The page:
Rob Harvey of The Music and Mike Skinner of The Streets are now The D.O.T. Since no one has cared about their musical projects for half a decade it’s wise that in their combined sound they have made a record that already feels (horrifically) dated.
Skinner, arguably, had more talent than Harvey. And if not – as I suspect is actually the case – then he was at least better at holding the mirrors in the right place long enough to get the full effect of the smoke machine.
This confused mess of part electro-pop and turgid disco streams with occasional rock songs and the thin ghost of an indie rock song shrieking through the floorboards in the hope of (sometimes) being heard will survive because of the cult of Skinner.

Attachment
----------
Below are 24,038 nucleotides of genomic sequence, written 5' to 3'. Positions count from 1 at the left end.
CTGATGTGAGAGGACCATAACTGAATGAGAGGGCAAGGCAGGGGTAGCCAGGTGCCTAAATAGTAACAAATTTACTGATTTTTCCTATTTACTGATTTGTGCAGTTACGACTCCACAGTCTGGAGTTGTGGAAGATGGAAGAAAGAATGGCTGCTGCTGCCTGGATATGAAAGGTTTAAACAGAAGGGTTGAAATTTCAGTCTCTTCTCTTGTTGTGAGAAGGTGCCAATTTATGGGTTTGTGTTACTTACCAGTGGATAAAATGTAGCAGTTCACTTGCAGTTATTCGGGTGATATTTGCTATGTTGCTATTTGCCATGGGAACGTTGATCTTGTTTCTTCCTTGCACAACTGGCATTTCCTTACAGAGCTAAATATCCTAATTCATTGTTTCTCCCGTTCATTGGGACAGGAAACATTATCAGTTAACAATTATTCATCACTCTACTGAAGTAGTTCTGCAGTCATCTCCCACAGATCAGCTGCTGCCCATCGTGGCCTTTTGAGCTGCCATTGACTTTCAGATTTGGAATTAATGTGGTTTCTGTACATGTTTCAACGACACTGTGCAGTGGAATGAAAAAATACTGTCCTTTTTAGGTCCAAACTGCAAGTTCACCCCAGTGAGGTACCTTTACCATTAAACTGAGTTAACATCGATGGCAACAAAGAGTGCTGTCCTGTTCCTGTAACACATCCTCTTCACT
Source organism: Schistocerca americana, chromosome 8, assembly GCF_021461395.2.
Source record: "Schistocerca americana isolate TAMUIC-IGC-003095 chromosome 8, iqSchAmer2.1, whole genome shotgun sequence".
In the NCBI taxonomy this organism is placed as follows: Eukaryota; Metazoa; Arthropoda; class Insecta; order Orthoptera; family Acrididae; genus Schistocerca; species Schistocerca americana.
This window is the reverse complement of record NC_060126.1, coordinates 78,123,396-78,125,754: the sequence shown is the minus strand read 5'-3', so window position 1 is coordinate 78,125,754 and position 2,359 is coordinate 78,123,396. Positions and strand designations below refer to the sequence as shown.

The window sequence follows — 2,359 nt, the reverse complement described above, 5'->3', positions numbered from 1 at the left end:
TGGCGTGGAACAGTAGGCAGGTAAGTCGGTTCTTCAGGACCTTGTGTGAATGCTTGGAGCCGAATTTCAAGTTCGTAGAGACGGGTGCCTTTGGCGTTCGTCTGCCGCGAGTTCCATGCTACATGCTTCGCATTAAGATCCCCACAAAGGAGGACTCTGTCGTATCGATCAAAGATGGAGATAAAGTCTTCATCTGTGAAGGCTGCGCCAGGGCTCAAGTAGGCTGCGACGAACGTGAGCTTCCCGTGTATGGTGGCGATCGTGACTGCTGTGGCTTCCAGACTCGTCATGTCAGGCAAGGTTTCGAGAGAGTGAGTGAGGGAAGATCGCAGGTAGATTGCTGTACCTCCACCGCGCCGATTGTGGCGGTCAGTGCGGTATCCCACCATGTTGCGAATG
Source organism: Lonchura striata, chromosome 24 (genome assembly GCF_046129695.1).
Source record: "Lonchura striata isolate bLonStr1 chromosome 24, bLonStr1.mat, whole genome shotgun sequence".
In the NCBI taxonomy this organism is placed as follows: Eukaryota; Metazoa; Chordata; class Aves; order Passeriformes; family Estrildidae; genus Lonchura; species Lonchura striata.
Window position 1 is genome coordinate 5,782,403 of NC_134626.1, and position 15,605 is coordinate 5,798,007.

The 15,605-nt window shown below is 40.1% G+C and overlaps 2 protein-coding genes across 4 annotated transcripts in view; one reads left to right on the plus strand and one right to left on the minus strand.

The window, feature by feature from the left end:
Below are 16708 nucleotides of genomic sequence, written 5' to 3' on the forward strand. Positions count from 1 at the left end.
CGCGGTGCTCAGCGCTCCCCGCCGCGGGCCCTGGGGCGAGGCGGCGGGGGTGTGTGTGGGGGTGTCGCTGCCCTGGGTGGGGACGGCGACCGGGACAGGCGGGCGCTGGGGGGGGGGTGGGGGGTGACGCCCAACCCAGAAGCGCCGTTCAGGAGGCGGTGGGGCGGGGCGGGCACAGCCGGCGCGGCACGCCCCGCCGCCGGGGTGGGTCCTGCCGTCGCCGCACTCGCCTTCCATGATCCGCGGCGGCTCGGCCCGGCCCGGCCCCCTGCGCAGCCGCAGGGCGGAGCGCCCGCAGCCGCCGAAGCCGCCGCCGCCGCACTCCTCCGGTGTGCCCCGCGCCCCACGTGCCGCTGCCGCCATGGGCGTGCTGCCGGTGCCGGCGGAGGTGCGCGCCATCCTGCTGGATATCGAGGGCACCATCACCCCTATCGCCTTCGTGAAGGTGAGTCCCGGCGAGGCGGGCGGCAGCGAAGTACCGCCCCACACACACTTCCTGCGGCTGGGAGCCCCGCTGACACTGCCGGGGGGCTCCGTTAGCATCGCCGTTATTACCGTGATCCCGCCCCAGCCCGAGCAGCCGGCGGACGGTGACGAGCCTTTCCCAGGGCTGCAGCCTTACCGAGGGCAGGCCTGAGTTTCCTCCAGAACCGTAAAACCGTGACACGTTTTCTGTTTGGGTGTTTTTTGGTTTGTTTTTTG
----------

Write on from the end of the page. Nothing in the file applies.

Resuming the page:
He seems to exist still in the hope that he’ll be seen as more than a One Trick Pony when that is all he could ever be. He is a blatant trend-hopper (and hoper) and here he’s something of a charity worker also, since Rob Harvey should, really, be hitting up a dole queue.
The claim that they’ve attempted to make an album that is “Elton John meets Hudson Mohawke” should tell you all you need to know. If we ignore Skinner (and, yes, I know I’m not exactly doing that by writing this) maybe he’ll go away.